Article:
He doesn't love the idea of walking on a leash, but a very sturdy donated Kurgo harness is his new way of learning that it's OK to be tethered to his foster mom. I'm hoping that eventually he'll figure out that it's a good thing so he won't have to do his incessant circles when he's lost me.
I usually foster border collies and, like Aussies, all these herding dogs are so intelligent. Nearly all of my fosters have been mostly couch potatoes, though. This is the first high-drive puppy I've had that needs a job, wants to learn all the time, and is a Mensa dog. I think he will be amazing in obedience classes or agility with the right person.
When I first told people I was getting Whibbles, they either thought I was crazy or a saint. I may be a little bonkers, but I'm definitely not St. Francis material. I just wanted to try to help a puppy that might need some extra care. But it turns out, as usual, when you're fostering a dog, you're the one who benefits. He amazes me every day by what he accomplishes.
I have also learned a lot about human nature because of this little fluff ball.
Whibbles is sort of a litmus test of people's personalities. Sometimes there are pity reactions when people meet him, and that makes me sad and mad. People often say things like, "Who would adopt him?" or "What can he do?" and that's just ridiculous.
Yes, he will require a special adopter, someone with a huge heart who is willing to train him a little differently. (In fact, he needs to go to someone with herding dog experience who will know how to handle all his energy and his massive brain. This dog isn't going to just lounge on the couch all day.)
Those pity people who first meet him don't see that he's so smart and loving and athletic. When you realize how ecstatic he is because he found YOU, your heart will melt.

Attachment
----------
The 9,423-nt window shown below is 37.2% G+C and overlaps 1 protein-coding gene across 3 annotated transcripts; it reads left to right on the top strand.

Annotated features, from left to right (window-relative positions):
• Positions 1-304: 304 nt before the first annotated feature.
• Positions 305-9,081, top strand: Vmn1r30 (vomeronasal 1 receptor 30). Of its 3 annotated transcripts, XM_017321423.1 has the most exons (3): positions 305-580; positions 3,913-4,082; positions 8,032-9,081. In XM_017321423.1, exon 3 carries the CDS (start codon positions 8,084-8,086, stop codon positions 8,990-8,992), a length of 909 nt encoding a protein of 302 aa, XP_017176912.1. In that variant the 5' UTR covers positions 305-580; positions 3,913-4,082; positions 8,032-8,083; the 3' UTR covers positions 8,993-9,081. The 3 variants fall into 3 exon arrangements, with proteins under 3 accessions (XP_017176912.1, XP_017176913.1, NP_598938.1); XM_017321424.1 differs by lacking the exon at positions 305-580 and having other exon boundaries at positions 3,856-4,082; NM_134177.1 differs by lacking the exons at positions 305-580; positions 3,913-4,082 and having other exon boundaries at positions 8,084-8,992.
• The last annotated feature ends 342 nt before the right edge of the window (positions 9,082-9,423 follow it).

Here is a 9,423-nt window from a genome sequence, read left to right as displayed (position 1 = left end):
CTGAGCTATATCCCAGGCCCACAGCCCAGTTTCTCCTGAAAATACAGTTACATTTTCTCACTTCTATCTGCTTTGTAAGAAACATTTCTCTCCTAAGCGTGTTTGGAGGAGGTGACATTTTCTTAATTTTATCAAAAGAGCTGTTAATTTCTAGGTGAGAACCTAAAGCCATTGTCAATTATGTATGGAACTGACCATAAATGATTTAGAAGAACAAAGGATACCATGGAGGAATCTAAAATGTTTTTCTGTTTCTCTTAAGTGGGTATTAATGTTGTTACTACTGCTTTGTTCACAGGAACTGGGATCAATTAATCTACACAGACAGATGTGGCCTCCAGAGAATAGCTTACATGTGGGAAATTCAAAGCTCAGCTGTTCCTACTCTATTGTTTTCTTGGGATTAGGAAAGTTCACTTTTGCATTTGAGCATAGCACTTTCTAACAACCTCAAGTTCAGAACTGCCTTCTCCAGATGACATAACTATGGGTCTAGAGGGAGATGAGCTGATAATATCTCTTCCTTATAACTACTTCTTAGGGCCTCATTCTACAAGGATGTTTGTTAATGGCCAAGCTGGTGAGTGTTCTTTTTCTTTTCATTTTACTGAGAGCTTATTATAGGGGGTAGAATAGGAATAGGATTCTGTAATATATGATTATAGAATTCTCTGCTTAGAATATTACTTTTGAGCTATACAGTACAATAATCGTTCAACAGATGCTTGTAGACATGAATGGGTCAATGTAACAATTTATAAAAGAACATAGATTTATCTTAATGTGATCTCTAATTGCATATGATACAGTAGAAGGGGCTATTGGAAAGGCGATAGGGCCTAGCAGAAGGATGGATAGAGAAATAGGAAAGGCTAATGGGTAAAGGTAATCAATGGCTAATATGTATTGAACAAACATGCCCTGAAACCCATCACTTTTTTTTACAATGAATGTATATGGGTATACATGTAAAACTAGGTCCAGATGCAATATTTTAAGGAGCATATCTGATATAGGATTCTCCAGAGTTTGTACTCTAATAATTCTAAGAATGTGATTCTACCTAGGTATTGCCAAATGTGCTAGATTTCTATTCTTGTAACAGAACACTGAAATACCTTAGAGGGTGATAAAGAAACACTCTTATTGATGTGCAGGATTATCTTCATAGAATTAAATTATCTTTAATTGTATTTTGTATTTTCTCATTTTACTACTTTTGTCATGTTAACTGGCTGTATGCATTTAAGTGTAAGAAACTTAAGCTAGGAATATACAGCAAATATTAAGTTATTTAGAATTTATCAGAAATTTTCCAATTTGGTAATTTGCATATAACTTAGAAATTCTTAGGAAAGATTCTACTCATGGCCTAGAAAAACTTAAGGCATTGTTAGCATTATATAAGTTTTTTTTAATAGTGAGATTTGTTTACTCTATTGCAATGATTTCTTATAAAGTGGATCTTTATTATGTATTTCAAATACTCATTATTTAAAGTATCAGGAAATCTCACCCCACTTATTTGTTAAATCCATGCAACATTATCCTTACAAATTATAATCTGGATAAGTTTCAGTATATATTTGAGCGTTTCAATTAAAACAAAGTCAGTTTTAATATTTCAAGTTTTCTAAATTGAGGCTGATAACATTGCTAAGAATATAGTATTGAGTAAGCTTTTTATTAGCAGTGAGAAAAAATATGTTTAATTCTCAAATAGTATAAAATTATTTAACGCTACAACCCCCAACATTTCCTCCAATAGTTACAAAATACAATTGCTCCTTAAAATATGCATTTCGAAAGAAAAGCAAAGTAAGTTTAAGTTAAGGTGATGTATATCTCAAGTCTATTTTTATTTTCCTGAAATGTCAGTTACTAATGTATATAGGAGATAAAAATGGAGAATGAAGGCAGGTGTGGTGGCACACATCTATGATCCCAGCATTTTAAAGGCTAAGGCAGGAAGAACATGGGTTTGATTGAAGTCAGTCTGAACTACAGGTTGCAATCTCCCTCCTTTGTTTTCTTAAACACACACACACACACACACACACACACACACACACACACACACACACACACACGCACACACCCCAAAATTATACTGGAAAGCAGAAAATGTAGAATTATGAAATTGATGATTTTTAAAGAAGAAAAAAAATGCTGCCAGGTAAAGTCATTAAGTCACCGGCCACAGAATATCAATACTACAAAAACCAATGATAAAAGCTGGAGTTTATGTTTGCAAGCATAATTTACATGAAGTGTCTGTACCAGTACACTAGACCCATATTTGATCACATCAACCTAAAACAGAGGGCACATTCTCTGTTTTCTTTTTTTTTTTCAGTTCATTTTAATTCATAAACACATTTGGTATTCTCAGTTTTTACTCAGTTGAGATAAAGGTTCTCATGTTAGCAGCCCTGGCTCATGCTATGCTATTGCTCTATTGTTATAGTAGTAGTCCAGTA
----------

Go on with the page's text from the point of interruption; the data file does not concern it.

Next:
But then there are people who love him immediately. They think it's awesome how he navigates the room or finds his people or throws himself full-tilt at Brodie when he senses him running past. (Brodie isn't in love with the idea, but seems to sense that he has to be extra nice to the little guy and will tolerate all his antics.)
Of course there have been so many times when I have thought there is no way I can do this, like when he woke up from a nap one day right when I started my morning conference call. I normally would've scooped him outside to potty but it was my turn to talk. Of course he squatted and peed in his pen just as I started to speak. I tried to keep my cool as I picked him up and tried to clean his crate. But he started yelling (deaf dogs can't hear themselves so they are extremely LOUD) and nipping me and I couldn't hold him and the phone and the paper towels so I just 'fessed up to my coworkers. Fortunately, they are all dog people and laughed. (Although my editor checked in on me later, saying my voice kept getting higher and higher as I talked.)
But I've found lots of resources online including the experts at Deaf Dogs Rock and Keller's Cause who have great training videos and support blogs and I keep pestering Poet's Vision, a Canadian rescue that deals exclusively with deaf and blind Aussies.
When Shawn posted the video above of Whibbles learning to sit, her Snooty fans were so kind, saying supportive things to Whibbles and to his foster mom, cheering us on from afar. You don't know how much that means when it's bedtime (for me) and Whibbles is still running laps around the living room, convinced there are invisible sheep that need to be gathered before he can go to sleep.
No, it's not always easy. But that's because puppies aren't easy. They are squirming, pooping, biting little balls of hellfire that we forgive because they fall asleep in our laps and wag their tails when they know we are near.